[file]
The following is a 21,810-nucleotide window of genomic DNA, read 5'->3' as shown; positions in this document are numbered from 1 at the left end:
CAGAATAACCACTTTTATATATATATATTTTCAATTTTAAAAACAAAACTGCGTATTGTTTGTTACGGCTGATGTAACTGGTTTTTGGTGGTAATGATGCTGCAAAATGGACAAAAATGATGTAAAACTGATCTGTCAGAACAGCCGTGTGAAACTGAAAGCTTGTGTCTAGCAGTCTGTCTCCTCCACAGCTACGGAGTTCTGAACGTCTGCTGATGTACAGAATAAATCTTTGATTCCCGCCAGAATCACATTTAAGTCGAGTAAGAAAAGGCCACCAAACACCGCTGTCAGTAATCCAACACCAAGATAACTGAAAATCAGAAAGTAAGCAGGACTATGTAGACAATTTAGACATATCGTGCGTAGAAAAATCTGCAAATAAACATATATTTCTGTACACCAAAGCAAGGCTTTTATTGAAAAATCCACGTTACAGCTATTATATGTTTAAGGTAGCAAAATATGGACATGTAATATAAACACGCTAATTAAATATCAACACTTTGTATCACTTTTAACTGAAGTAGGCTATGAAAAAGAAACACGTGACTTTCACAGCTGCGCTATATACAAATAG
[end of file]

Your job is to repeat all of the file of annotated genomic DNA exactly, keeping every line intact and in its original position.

The following is a 21,810-nucleotide window of genomic DNA, read 5'->3' as shown; positions in this document are numbered from 1 at the left end:
CAGAATAACCACTTTTATATATATATATTTTCAATTTTAAAAACAAAACTGCGTATTGTTTGTTACGGCTGATGTAACTGGTTTTTGGTGGTAATGATGCTGCAAAATGGACAAAAATGATGTAAAACTGATCTGTCAGAACAGCCGTGTGAAACTGAAAGCTTGTGTCTAGCAGTCTGTCTCCTCCACAGCTACGGAGTTCTGAACGTCTGCTGATGTACAGAATAAATCTTTGATTCCCGCCAGAATCACATTTAAGTCGAGTAAGAAAAGGCCACCAAACACCGCTGTCAGTAATCCAACACCAAGATAACTGAAAATCAGAAAGTAAGCAGGACTATGTAGACAATTTAGACATATCGTGCGTAGAAAAATCTGCAAATAAACATATATTTCTGTACACCAAAGCAAGGCTTTTATTGAAAAATCCACGTTACAGCTATTATATGTTTAAGGTAGCAAAATATGGACATGTAATATAAACACGCTAATTAAATATCAACACTTTGTATCACTTTTAACTGAAGTAGGCTATGAAAAAGAAACACGTGACTTTCACAGCTGCGCTATATACAAATAG